Millions of kids have never heard of common fruits such as cranberries, satsumas, or apricots, study finds

MILLIONS of children have never heard of fruits such as cranberries, satsumas, or apricots.

The study of 750 children aged six to 12 also revealed that more than a quarter didn’t realise that bananas grow on trees, and 23 per cent had no idea that potatoes came out of the ground.

Only nine per cent correctly identified pineapples grow at the centre of its own plant, with 49 per cent believing they grow on trees.

The research also revealed a lack of agricultural knowledge in pre-teens, with 24 per cent believing some fruit and vegetables come from animals, or even the sea.

Only four in 10 know of apricots, while just 40 per cent of youngsters are aware of satsumas, and only 35 per cent have heard of nectarines.

The research was commissioned by Robinsons to mark the launch of The Big Fruit Hunt game: an Augmented Reality experience that challenges players to collect virtual fruit from their surroundings and enter a prize draw to win prizes.

Spokesperson Charlotte White said: “We were surprised by some of the statistics our research showed – especially with how many children were unaware of certain fruits.

“And it also seems it's not through lack of interest, so could be as simple as providing more engaging ways to encourage children to learn more.

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“It’s also refreshing to see children would like to look into growing their own produce.”

However, the research demonstrated that 31 per cent think fruit and veg is from the supermarket, while 13 per cent believe they come from animals, and 11 per cent think we get them from the sea.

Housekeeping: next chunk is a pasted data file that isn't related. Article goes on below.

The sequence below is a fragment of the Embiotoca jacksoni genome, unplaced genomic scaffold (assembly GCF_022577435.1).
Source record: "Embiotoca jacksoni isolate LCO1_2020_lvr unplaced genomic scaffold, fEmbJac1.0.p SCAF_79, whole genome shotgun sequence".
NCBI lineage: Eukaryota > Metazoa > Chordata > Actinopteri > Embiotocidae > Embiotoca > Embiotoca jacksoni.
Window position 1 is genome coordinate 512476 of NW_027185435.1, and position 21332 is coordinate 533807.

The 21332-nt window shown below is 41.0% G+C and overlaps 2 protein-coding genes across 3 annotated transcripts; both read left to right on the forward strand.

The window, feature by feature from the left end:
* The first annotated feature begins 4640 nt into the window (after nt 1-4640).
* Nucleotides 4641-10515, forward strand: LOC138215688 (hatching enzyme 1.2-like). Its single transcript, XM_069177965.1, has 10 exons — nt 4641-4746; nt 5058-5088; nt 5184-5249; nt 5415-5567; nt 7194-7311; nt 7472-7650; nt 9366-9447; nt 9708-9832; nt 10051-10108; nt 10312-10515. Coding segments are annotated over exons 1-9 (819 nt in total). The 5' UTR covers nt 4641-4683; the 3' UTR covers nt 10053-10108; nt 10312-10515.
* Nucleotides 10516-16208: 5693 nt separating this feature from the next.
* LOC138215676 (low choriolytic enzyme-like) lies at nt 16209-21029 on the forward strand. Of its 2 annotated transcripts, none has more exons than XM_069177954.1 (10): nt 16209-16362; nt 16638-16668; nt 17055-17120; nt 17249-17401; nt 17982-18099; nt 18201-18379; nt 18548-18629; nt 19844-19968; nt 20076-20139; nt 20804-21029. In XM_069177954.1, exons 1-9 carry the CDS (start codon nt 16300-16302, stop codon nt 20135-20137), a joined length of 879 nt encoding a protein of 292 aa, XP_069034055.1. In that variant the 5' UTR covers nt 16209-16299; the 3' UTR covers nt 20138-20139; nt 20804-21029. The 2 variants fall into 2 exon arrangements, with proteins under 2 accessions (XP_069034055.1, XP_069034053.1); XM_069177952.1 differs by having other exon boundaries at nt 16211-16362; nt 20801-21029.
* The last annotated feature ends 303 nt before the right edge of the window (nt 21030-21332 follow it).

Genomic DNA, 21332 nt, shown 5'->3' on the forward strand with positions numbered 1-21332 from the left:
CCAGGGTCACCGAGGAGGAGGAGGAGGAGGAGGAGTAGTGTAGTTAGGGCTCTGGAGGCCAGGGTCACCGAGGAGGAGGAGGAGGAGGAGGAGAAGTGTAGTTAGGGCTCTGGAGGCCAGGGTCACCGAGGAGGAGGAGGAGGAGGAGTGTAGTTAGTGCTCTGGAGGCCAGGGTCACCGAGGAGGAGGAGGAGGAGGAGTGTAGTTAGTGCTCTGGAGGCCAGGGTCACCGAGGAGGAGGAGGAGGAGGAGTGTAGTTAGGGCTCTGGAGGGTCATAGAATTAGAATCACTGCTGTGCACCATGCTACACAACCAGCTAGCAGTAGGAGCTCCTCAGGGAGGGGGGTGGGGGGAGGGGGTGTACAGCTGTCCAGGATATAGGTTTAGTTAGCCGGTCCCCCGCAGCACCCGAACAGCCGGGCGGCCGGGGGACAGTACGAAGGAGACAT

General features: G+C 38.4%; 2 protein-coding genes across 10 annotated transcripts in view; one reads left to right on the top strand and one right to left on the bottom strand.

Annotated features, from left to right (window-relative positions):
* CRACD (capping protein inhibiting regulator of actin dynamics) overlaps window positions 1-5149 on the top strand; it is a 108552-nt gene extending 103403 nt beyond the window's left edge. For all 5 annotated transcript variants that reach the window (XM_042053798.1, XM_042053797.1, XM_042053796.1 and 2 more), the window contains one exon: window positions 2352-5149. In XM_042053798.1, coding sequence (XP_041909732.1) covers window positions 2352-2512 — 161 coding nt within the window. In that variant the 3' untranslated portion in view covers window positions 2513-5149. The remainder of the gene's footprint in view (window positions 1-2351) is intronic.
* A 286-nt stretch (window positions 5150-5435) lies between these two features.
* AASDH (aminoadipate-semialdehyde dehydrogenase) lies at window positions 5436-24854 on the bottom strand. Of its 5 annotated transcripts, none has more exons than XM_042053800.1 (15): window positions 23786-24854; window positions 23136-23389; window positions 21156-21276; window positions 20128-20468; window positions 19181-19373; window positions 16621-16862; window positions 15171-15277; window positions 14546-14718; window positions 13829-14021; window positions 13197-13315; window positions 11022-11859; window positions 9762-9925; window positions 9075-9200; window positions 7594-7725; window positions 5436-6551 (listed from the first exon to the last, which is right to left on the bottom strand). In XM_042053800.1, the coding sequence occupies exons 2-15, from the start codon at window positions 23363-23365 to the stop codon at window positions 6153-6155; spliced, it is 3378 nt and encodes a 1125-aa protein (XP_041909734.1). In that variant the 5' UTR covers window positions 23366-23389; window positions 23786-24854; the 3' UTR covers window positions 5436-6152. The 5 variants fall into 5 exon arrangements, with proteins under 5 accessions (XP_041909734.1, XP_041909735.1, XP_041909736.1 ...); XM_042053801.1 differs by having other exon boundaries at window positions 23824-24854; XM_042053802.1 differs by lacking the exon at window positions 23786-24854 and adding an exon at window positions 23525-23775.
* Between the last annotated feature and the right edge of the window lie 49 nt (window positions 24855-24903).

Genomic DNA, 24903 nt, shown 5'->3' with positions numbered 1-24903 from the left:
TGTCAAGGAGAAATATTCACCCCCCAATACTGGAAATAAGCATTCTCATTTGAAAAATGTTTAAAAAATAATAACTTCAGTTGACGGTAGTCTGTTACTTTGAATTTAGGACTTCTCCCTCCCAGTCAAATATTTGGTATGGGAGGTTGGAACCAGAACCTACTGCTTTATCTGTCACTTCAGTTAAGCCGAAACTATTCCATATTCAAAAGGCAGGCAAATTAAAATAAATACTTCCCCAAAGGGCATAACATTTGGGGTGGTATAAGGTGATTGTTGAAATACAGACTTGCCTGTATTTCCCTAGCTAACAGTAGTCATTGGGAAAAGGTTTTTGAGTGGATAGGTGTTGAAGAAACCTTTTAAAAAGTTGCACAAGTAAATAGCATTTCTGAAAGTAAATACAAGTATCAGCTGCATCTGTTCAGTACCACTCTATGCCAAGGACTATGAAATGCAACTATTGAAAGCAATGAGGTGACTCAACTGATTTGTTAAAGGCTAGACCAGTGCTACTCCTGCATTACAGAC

More than a quarter of those polled via OnePoll also believe all fruit and veg is grown in the UK.

Despite confusion about how and where they are grown, 54 per cent have tried to grow their own fruit and vegetables, and 64 per cent would be interested in learning more about how to do so.

On average they are eating three pieces of fruit and veg a day – mostly because they think they are good for them, although half eat it merely because their parents tell them to.

Though, 62 per cent are interested in learning more about where their fruit and veg comes from. 

Robinsons has teamed up with the National Schools Partnership to create bespoke, unbranded educational materials, to be delivered in over 350 schools to teach kids about the origins of fruit and veg.

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Charlotte White added: “We know kids want to learn more about fruit and veg, and we’re really excited to be providing ways to help them get a greater understanding of the food on our plates, in an engaging and insightful way.

“We hope our educational materials will fill this knowledge gap, and the Big Fruit Hunt game offers families a fun and exciting way to spend time together outdoors during the school holidays”. 


  1. Aubergine
  2. Pomegranate
  3. Nectarines
  4. Cranberries
  5. Satsumas
  6. Apricots
  7. Kiwis
  8. Limes
  9. Plums
  10. Mangoes
  11. Peaches
  12. Blackberries
  13. Melon
  14. Cherries
  15. Blueberries
  16. Lemons
  17. Raspberries
  18. Watermelon
  19. Pears
  20. Pineapples

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